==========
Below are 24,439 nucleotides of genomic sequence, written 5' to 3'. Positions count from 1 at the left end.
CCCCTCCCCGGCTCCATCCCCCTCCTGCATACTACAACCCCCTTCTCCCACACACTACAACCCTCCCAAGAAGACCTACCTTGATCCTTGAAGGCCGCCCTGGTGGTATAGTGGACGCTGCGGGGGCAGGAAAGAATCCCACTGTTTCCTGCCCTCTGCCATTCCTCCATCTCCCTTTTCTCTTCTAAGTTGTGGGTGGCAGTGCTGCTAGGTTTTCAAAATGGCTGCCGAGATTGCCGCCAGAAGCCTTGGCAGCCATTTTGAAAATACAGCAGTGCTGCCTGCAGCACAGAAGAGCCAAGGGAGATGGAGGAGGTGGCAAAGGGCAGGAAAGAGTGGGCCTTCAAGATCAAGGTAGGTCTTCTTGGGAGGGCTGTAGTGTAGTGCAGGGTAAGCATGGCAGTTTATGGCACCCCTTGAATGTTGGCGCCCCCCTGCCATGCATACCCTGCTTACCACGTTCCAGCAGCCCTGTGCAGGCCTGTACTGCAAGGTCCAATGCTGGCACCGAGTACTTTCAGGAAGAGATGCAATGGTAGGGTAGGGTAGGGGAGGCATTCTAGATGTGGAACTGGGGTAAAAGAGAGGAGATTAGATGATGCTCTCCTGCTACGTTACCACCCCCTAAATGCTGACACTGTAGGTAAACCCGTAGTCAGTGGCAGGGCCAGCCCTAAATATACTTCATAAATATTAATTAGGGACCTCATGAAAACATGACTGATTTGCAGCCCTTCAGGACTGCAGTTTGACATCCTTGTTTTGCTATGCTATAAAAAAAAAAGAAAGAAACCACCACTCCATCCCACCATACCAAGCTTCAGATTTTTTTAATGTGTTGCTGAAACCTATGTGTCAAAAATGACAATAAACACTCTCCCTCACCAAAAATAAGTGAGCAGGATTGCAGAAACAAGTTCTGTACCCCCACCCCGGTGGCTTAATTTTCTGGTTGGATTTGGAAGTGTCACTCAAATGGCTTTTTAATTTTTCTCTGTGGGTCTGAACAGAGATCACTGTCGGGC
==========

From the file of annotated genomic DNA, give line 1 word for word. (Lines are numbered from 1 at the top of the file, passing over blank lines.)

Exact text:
Below are 24,439 nucleotides of genomic sequence, written 5' to 3'. Positions count from 1 at the left end.